How did you react to that instant world hero status? Were there tragic aspects to your loss of anonymity?

Jonas Salk: Yes, there were. I suddenly found myself being treated like a public figure, or a hero. I was no longer able to use my time altogether at my own discretion, but I made every effort to do so. And before not too long, things quieted down. From that point of view, it was a unique experience, not to be repeated again. It was not unlike the ending of a war, if you like. People often say they remember two things. They remember the polio episode and they remember Jack Kennedy's assassination. That is how these two things associate in the minds of people. That was the mood of the country and the world at the time.


I felt myself very much like someone in the eye of a hurricane because all this swirling was going on around me. It was at that moment that everything changed. It was Edward R. Murrow, the journalist and newscaster that said to me that evening, "Young man, a great tragedy has just befallen you." I said, "What's that, Ed?" He said, "You've just lost your anonymity."

[ Key to Success ] The American Dream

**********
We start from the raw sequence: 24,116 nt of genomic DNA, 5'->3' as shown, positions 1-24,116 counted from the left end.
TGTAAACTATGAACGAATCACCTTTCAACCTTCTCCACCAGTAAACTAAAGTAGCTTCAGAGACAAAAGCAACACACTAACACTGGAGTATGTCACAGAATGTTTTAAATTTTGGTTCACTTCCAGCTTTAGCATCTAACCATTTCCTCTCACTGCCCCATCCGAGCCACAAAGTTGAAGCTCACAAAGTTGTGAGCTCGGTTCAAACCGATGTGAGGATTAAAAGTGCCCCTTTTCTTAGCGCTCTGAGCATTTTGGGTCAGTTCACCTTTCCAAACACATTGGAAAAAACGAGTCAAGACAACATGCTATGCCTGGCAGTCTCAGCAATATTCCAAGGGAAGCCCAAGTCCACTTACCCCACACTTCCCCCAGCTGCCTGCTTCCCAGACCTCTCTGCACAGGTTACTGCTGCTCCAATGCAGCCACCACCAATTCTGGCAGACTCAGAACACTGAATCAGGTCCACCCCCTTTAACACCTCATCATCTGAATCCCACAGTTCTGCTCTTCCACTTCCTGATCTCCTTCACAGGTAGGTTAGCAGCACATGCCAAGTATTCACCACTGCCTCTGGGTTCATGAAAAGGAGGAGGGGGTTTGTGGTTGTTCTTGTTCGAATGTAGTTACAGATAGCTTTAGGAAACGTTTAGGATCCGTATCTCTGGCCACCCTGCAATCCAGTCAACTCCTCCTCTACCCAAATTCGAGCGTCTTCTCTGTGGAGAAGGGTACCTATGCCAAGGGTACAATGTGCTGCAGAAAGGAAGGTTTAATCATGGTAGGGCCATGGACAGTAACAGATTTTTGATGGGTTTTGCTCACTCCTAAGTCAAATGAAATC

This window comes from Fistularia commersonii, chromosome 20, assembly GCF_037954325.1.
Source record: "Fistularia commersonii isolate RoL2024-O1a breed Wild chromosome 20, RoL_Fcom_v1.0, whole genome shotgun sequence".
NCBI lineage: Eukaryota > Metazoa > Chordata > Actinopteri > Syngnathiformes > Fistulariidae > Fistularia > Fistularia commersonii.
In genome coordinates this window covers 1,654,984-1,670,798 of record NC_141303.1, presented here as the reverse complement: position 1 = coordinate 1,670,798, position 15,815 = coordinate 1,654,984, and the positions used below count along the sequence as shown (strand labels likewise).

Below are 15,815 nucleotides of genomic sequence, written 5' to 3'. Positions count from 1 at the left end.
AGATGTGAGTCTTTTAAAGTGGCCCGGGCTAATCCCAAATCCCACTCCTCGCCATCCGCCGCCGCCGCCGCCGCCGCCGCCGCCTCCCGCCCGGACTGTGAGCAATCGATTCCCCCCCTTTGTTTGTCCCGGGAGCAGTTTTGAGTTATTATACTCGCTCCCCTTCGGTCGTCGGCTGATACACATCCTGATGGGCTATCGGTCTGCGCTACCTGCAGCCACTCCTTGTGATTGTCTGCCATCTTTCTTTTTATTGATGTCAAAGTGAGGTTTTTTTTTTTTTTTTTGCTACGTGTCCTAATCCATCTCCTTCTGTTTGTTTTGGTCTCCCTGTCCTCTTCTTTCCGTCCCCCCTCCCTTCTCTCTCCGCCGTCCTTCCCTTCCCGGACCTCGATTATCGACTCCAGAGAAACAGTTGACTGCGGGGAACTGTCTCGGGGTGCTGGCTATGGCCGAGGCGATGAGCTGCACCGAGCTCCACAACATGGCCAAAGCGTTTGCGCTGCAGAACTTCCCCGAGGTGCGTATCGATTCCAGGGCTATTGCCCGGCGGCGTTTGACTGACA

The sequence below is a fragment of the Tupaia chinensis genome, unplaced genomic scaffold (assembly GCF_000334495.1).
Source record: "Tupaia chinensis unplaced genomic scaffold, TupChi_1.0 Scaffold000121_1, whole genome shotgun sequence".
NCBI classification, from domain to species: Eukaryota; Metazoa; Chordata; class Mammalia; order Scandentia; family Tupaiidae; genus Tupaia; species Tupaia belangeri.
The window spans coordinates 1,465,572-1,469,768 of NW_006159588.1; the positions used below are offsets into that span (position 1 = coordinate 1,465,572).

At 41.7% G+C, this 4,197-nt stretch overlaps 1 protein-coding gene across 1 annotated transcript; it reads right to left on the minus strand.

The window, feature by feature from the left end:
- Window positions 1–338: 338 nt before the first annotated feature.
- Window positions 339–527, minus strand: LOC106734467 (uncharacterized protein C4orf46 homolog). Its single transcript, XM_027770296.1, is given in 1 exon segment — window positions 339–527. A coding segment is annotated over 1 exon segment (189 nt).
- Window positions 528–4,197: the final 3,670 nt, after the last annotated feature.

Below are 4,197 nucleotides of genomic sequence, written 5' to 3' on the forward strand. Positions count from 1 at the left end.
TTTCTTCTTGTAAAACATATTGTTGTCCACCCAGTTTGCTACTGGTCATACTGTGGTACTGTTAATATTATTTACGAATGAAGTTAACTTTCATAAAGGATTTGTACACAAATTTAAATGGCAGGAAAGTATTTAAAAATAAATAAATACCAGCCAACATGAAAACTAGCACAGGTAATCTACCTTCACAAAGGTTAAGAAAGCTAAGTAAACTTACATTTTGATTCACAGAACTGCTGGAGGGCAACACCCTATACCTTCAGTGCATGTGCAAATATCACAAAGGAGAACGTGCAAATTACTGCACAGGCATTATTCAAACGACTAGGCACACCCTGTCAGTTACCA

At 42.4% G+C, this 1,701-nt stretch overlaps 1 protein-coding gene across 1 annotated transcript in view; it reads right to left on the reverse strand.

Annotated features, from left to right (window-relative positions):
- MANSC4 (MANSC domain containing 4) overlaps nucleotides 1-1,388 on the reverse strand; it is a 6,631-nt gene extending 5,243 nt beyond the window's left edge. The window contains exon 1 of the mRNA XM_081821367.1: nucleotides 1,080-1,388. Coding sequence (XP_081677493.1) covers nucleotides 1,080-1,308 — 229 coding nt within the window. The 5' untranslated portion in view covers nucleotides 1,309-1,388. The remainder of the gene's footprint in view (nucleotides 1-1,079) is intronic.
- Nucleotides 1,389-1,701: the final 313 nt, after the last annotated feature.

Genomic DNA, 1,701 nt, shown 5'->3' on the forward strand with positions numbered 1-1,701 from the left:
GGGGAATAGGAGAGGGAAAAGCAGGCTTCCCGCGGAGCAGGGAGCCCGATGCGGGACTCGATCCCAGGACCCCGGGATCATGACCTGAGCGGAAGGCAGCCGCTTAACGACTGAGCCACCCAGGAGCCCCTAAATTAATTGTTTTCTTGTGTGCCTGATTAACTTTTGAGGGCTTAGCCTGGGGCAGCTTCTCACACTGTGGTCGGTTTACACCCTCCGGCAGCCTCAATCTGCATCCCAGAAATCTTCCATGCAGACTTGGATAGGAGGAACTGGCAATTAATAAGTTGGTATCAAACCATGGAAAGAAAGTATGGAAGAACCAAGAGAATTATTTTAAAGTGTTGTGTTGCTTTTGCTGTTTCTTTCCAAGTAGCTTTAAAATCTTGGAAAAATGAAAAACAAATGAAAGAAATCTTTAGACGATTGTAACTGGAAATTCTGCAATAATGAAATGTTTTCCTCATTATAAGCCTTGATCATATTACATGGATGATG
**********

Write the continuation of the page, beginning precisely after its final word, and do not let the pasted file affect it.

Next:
Even today, there is debate about the vaccines. There was widespread use of Sabin's vaccine, beginning in the '60s, until very recently. As you know, it's been proven to be the leading cause of polio in this country. Did the AMA (American Medical Association) make a mistake in endorsing Sabin's vaccine?

Jonas Salk Interview Photo
Jonas Salk: Well, it's a good way to put the question. The oral vaccine developed by Sabin is a live vaccine. That decision, that deliberate shift in policy, was made at a time when we already knew that the vaccine-associated cases were occurring, and I had a difficulty understanding the logic of that, I must say. Was that a wise decision? Should this simply have been allowed to proceed in a natural way without declaring any preference, and let nature take its course? If you look at the story in the Scandinavian countries, where the killed-virus vaccine was used, polio has been eradicated. Here we continue to have vaccine-associated polio, even though there are parts of the world, underdeveloped countries, where the live-virus vaccine is not working and the killed-virus vaccine is being used. In Israel, just recently, they decided to use the killed-vaccine first, followed by the live vaccine. I always find policies like that really political rather than scientific. They are using the killed vaccine to make the live vaccine safe. But do you need the live vaccine to make the killed vaccine effective?